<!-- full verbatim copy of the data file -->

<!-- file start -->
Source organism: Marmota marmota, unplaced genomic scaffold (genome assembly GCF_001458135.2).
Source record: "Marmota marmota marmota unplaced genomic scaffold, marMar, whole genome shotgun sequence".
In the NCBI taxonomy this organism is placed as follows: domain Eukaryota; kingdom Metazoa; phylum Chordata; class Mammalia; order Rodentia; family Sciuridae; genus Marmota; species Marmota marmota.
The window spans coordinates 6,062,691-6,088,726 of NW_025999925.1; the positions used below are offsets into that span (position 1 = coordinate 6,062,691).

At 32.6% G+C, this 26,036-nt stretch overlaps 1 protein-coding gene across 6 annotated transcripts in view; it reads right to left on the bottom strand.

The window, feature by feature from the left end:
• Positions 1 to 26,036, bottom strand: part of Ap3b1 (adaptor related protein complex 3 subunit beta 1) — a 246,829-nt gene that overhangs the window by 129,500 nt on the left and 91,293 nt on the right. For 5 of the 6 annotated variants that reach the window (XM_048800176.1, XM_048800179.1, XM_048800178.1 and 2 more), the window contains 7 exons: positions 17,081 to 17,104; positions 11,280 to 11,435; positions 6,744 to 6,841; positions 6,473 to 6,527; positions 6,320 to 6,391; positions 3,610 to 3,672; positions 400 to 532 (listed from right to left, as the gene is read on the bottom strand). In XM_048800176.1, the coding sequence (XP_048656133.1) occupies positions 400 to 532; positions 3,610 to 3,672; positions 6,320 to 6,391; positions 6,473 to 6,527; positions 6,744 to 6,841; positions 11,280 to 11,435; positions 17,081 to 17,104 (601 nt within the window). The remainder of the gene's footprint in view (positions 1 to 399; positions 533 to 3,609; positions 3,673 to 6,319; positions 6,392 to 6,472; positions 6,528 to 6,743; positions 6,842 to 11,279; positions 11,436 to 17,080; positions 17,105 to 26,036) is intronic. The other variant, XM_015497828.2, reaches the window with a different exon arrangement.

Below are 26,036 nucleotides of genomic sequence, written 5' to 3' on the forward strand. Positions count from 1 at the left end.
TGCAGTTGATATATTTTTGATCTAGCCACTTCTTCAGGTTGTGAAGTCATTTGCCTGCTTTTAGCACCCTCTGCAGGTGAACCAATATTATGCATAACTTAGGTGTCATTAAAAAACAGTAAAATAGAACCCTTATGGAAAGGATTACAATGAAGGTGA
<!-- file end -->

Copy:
Source organism: Marmota marmota, unplaced genomic scaffold (genome assembly GCF_001458135.2).
Source record: "Marmota marmota marmota unplaced genomic scaffold, marMar, whole genome shotgun sequence".
In the NCBI taxonomy this organism is placed as follows: domain Eukaryota; kingdom Metazoa; phylum Chordata; class Mammalia; order Rodentia; family Sciuridae; genus Marmota; species Marmota marmota.
The window spans coordinates 6,062,691-6,088,726 of NW_025999925.1; the positions used below are offsets into that span (position 1 = coordinate 6,062,691).

At 32.6% G+C, this 26,036-nt stretch overlaps 1 protein-coding gene across 6 annotated transcripts in view; it reads right to left on the bottom strand.

The window, feature by feature from the left end:
• Positions 1 to 26,036, bottom strand: part of Ap3b1 (adaptor related protein complex 3 subunit beta 1) — a 246,829-nt gene that overhangs the window by 129,500 nt on the left and 91,293 nt on the right. For 5 of the 6 annotated variants that reach the window (XM_048800176.1, XM_048800179.1, XM_048800178.1 and 2 more), the window contains 7 exons: positions 17,081 to 17,104; positions 11,280 to 11,435; positions 6,744 to 6,841; positions 6,473 to 6,527; positions 6,320 to 6,391; positions 3,610 to 3,672; positions 400 to 532 (listed from right to left, as the gene is read on the bottom strand). In XM_048800176.1, the coding sequence (XP_048656133.1) occupies positions 400 to 532; positions 3,610 to 3,672; positions 6,320 to 6,391; positions 6,473 to 6,527; positions 6,744 to 6,841; positions 11,280 to 11,435; positions 17,081 to 17,104 (601 nt within the window). The remainder of the gene's footprint in view (positions 1 to 399; positions 533 to 3,609; positions 3,673 to 6,319; positions 6,392 to 6,472; positions 6,528 to 6,743; positions 6,842 to 11,279; positions 11,436 to 17,080; positions 17,105 to 26,036) is intronic. The other variant, XM_015497828.2, reaches the window with a different exon arrangement.

Below are 26,036 nucleotides of genomic sequence, written 5' to 3' on the forward strand. Positions count from 1 at the left end.
TGCAGTTGATATATTTTTGATCTAGCCACTTCTTCAGGTTGTGAAGTCATTTGCCTGCTTTTAGCACCCTCTGCAGGTGAACCAATATTATGCATAACTTAGGTGTCATTAAAAAACAGTAAAATAGAACCCTTATGGAAAGGATTACAATGAAGGTGA